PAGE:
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Weather And Character
by [?]

The month of February in all latitudes in the United States is uncertain. The birth of George Washington in it has not raised it in public esteem. In the North, it is a month to flee from; in the South, at best it is a waiting month–a month of rain and fickle skies. A good deal has been done for it. It is the month of St. Valentine, it is distinguished by the leap-year addition of a day, and ought to be a favorite of the gentle sex; but it remains a sort of off period in the year. Its brevity recommends it, but no one would take any notice of it were it not for its effect upon character. A month of rigid weather is supposed to brace up the moral nature, and a month of gentleness is supposed to soften the asperities of the disposition, but February contributes to neither of these ends. It is neither a tonic nor a soother; that is, in most parts of our inexplicable land. We make no complaint of this. It is probably well to have a period in the year that tests character to the utmost, and the person who can enter spring through the gate of February a better man or woman is likely to adorn society the rest of the year.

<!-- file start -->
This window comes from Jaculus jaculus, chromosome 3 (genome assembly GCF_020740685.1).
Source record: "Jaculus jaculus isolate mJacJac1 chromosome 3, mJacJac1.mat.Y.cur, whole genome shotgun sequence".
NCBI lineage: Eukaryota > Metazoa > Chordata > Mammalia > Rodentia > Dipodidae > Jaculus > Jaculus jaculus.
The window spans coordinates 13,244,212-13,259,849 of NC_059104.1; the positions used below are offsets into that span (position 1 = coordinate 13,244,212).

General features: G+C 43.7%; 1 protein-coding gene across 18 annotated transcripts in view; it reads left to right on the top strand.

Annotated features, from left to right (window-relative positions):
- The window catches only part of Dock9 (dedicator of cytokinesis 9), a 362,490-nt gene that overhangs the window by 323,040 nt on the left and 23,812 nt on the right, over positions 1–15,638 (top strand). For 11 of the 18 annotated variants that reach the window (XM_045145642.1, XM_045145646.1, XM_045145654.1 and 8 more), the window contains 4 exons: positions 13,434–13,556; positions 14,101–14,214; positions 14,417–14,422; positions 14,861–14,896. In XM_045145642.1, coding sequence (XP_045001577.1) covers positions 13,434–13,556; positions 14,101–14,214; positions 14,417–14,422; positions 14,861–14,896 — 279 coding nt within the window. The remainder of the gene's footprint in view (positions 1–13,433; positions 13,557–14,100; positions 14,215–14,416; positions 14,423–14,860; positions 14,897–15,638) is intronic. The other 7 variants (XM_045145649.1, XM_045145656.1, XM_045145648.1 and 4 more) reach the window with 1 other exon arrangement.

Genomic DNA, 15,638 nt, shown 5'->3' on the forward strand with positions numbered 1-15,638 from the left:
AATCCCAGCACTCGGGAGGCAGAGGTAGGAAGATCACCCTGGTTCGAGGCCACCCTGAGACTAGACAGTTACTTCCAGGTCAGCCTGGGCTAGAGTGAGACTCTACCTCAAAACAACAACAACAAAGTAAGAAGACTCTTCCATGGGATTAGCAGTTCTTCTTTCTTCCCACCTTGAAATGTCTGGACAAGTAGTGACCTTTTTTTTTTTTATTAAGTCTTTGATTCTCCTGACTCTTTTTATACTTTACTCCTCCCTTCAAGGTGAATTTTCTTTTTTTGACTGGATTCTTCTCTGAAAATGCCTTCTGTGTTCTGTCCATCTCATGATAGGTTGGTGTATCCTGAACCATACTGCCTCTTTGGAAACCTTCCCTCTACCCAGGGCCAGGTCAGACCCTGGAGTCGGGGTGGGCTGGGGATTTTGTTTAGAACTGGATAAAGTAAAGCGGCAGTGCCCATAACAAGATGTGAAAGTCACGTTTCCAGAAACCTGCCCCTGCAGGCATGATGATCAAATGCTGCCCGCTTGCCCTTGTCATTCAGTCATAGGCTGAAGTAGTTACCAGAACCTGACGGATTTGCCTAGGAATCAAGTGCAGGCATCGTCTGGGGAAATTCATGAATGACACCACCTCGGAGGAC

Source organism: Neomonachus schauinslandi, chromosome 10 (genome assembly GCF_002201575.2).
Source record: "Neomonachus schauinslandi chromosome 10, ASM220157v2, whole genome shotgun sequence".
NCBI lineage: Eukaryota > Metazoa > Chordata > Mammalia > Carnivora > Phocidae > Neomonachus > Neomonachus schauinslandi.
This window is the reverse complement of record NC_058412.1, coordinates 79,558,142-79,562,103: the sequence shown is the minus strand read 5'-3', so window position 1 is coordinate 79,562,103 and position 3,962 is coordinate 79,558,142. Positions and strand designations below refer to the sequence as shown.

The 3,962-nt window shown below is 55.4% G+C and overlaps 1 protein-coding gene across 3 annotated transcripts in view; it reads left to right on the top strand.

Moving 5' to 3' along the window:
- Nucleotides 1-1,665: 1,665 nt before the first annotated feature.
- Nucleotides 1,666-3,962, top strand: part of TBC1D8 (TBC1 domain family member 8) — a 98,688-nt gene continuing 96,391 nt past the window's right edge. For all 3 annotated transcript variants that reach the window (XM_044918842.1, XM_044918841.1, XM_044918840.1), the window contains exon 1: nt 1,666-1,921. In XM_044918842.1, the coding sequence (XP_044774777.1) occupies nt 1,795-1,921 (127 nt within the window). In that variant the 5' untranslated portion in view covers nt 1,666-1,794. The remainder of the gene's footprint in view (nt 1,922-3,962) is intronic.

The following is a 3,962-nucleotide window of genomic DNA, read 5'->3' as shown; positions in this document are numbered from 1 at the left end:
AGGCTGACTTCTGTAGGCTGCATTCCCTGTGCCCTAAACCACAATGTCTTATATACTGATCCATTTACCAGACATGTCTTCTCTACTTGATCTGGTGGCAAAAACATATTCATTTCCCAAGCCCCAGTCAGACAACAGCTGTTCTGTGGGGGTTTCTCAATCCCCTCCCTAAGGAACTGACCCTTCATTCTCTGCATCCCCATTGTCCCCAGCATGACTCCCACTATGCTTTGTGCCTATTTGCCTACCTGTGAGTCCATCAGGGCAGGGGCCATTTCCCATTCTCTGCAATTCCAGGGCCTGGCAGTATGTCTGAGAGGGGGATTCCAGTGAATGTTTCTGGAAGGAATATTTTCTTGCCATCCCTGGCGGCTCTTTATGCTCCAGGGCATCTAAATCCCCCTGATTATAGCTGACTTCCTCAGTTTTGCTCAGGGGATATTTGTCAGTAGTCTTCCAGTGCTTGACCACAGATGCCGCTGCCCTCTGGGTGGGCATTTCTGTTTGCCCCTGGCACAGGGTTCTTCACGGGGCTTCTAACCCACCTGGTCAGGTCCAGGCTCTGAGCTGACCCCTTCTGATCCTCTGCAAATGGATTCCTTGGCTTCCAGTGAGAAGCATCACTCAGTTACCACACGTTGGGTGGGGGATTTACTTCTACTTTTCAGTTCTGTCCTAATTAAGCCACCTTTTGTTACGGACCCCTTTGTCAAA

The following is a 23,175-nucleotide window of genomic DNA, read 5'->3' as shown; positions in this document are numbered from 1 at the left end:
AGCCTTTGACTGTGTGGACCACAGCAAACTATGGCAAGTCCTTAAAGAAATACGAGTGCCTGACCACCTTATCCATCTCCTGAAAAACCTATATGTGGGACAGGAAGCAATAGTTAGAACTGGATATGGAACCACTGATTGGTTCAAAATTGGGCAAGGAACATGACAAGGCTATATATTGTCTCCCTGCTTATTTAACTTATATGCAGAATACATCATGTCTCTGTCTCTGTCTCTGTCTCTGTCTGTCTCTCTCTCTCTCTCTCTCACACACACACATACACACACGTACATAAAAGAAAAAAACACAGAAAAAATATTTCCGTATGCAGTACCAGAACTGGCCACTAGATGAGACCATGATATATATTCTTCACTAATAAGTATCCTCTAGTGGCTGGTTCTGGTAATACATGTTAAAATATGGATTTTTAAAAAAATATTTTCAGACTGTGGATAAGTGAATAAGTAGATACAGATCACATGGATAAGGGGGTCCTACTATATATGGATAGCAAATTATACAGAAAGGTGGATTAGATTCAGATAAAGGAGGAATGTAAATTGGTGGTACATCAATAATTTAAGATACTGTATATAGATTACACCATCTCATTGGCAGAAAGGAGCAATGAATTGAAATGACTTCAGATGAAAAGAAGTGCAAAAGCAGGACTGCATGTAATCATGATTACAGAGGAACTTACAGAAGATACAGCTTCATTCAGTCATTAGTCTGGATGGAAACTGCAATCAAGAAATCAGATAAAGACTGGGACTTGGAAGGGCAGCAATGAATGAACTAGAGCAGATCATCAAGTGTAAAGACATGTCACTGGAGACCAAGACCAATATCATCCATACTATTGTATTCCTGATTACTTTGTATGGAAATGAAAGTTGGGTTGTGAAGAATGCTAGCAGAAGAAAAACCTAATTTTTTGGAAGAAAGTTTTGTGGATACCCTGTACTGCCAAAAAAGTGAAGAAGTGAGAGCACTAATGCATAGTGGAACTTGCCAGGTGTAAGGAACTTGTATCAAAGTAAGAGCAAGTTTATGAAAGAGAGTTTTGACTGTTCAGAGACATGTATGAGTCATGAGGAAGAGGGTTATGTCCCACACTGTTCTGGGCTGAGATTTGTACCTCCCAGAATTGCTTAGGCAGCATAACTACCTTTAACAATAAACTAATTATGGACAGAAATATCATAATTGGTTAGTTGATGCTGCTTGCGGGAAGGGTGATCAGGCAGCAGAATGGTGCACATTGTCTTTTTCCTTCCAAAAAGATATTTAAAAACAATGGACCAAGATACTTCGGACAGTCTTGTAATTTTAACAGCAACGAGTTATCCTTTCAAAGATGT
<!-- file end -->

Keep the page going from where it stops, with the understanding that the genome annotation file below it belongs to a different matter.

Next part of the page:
February, however, is merely an illustration of the effect of weather upon the disposition. Persons differ in regard to their sensitiveness to cloudy, rainy, and gloomy days. We recognize this in a general way, but the relation of temper and disposition to the weather has never been scientifically studied. Our observation of the influence of climate is mostly with regard to physical infirmities. We know the effect of damp weather upon rheumatics, and of the east wind upon gouty subjects, but too little allowance is made for the influence of weather upon the spirits and the conduct of men. We know that a long period of gloomy weather leads to suicides, and we observe that long-continued clouds and rain beget “crossness” and ill-temper, and we are all familiar with the universal exhilaration of sunshine and clear air upon any company of men and women. But the point we wish to make is that neither society nor the law makes any allowance for the aberrations of human nature caused by dull and unpleasant weather. And this is very singular in this humanitarian age, when excuse is found for nearly every moral delinquency in heredity or environment, that the greatest factor of discontent and crookedness, the weather, should be left out of consideration altogether. The relation of crime to the temperature and the humidity of the atmosphere is not taken into account. Yet crime and eccentricity of conduct are very much the result of atmospheric conditions, since they depend upon the temper and the spirit of the community. Many people are habitually blue and down-hearted in sour weather; a long spell of cloudy, damp, cold weather depresses everybody, lowers hope, tends to melancholy; and people when they are not cheerful are more apt to fall into evil ways, as a rule, than when they are in a normal state of good-humor. And aside from crimes, the vexation, the friction, the domestic discontent in life, are provoked by bad weather. We should like to have some statistics as to incompatibility between married couples produced by damp and raw days, and to know whether divorces are more numerous in the States that suffer from a fickle climate than in those where the climate is more equable. It is true that in the Sandwich Islands and in Egypt there is greater mental serenity, less perturbation of spirit, less worry, than in the changeable United States. Something of this placidity and resignation to the ills inevitable in human life is due to an even climate, to the constant sun and the dry air. We cannot hope to prevent crime and suffering by statistics, any more than we have been able to improve our climate (which is rather worse now than before the scientists took it in charge) by observations and telegraphic reports; but we can, by careful tabulation of the effects of bad weather upon the spirits of a community, learn what places in the Union are favorable to the production of cheerfulness and an equal mind. And we should lift a load of reprobation from some places which now have a reputation for surliness and unamiability. We find the people of one place hospitable, lighthearted, and agreeable; the people of another place cold, and morose, and unpleasant. It would be a satisfaction to know that the weather is responsible for the difference. Observation of this sort would also teach us doubtless what places are most conducive to literary production, what to happy homes and agreeing wives and husbands. All our territory is mapped out as to its sanitary conditions; why not have it colored as to its effect upon the spirits and the enjoyment of life? The suggestion opens a vast field of investigation.